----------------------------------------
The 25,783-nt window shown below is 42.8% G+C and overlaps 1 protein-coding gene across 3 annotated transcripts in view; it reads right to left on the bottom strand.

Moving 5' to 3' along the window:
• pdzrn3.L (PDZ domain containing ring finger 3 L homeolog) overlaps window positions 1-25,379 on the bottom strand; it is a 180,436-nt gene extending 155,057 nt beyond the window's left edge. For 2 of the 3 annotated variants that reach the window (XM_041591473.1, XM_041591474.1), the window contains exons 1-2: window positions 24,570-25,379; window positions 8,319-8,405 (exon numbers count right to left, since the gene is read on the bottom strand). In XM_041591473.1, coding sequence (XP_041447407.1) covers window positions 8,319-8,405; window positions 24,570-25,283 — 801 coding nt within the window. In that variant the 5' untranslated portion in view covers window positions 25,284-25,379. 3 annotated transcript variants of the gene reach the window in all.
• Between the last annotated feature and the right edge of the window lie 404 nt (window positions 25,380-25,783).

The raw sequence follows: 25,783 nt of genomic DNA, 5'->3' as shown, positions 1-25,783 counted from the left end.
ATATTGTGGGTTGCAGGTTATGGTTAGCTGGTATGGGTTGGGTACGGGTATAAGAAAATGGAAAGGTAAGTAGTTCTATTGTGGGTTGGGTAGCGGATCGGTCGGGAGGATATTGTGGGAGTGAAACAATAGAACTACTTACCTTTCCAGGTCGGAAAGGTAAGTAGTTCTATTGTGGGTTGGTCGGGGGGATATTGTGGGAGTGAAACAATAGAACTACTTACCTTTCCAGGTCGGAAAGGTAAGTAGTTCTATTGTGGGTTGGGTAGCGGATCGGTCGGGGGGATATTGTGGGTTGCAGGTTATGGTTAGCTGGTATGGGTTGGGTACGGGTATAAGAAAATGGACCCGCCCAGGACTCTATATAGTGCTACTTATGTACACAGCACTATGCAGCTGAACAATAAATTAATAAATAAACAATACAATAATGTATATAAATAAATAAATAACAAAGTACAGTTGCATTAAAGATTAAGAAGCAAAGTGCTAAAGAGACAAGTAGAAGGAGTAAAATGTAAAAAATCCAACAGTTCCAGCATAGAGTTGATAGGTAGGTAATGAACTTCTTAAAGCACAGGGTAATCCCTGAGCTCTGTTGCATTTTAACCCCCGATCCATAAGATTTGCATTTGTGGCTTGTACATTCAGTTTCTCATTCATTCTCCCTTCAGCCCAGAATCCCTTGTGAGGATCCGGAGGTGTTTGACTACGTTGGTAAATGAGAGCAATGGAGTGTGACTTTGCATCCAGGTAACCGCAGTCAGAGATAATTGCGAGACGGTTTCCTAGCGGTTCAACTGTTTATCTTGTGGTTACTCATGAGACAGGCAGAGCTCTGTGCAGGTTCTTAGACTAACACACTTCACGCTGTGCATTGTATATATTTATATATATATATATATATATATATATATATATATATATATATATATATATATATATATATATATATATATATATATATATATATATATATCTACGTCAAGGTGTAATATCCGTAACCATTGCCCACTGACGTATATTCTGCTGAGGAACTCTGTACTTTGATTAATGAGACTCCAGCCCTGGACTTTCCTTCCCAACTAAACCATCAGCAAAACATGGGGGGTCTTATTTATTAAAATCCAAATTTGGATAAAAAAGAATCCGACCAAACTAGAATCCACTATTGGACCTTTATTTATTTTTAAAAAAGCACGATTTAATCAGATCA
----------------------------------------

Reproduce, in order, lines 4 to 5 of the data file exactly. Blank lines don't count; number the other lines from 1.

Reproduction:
• Between the last annotated feature and the right edge of the window lie 404 nt (window positions 25,380-25,783).

The raw sequence follows: 25,783 nt of genomic DNA, 5'->3' as shown, positions 1-25,783 counted from the left end.